There was no way the Labour government could address the crisis through the exercise of its parliamentary majority alone. It did not control the state machine, and the state machine did not control big business. Harold Wilson was like a weakling in the ring with a champion heavyweight boxer. The only way to stop being pummelled was to surrender. A Labour government that had come to power promising reforms to improve the lives of working class people ended up pushing through the biggest cuts in real wages for half a century.

This has not just happened once. It was the experience of Labour in Britain in 1929–31 and 1964–70 as well as 1974–79, the Socialist-led Popular Front government in France in 1936, the coalition governments of France and Italy at the end of the Second World War, and of the Mitterrand and Jospin governments in France in the 1980s and late-1990s. On each occasion, high hopes of reform gave way to bitter disillusion and discredited right-wing parties seized the opportunity to make a comeback.

The only exceptions to this pattern of blackmail and betrayal came in the 25 years after World War Two. The 1945–51 Labour government in Britain and similar governments in Scandinavia were responsible for some reforms of considerable benefit. However, this was an extraordinary period for capitalism – what some refer to as its golden age. Massive spending on arms, especially by the US, fuelled a world economic boom and governments were able to work with big business to ensure more-or-less continual growth. Profits rose to such an extent under these conditions that employers could afford to give way to pressure for improved wages and welfare services. This was not just true of countries with Labour-type governments – it happened in conservative run countries like France, Italy and West Germany, and in the Tory Britain of the 1950s and early 1960s.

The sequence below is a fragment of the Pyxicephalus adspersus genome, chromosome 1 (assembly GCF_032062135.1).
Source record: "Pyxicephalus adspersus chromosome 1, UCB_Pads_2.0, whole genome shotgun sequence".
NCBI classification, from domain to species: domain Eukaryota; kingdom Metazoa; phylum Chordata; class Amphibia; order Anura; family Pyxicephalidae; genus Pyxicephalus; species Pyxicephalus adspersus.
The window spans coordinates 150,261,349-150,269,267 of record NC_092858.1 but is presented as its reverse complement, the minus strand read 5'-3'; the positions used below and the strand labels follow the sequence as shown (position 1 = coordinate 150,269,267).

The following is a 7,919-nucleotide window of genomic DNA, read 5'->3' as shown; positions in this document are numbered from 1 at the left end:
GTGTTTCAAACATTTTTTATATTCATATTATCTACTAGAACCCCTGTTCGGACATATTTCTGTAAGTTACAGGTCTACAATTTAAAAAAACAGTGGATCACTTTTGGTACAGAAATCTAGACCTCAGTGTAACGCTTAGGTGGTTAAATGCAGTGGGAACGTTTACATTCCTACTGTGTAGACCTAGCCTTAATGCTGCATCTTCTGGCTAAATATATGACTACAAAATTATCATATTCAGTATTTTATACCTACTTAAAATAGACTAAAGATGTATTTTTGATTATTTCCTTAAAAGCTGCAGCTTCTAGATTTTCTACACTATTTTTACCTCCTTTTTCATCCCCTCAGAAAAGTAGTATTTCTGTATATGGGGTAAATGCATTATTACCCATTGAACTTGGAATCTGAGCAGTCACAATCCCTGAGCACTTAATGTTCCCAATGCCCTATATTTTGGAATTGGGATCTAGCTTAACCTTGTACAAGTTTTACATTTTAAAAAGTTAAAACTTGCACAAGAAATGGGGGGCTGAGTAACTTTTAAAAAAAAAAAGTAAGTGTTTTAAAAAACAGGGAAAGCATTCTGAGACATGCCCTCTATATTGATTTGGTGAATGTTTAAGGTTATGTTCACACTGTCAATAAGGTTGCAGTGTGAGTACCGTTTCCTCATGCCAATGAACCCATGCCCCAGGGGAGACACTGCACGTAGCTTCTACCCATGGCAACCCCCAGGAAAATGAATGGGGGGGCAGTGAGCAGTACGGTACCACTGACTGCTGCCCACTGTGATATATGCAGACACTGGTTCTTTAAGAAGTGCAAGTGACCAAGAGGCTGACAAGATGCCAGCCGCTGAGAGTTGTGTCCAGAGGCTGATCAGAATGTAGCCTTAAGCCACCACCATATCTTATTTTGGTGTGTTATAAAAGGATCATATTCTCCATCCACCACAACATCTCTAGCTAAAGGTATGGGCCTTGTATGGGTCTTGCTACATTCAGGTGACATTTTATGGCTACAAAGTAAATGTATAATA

That era is long past. Capitalism today is dominated more than ever before by giant multinationals that reach out from their national bases to manufacture and trade around the world. Governments cannot control the tempo of individual economies under such conditions, however much they collaborate with big business. All they do is dance to the rhythm of the wider system as it gyrates wildly from booms to sudden slumps. But keeping up with the dance involves telling workers to accept reforms of a very different kind – signifying longer working hours, less secure jobs, lower unemployment benefit and reduced pensions.

The word neoliberalism signifies the rebirth of what used to be called ‘liberal capitalism’ in continental Europe and ‘free market’ or ‘laissez faire’ capitalism in Britain and the US. It culminated in the great economic crisis of the inter-war years.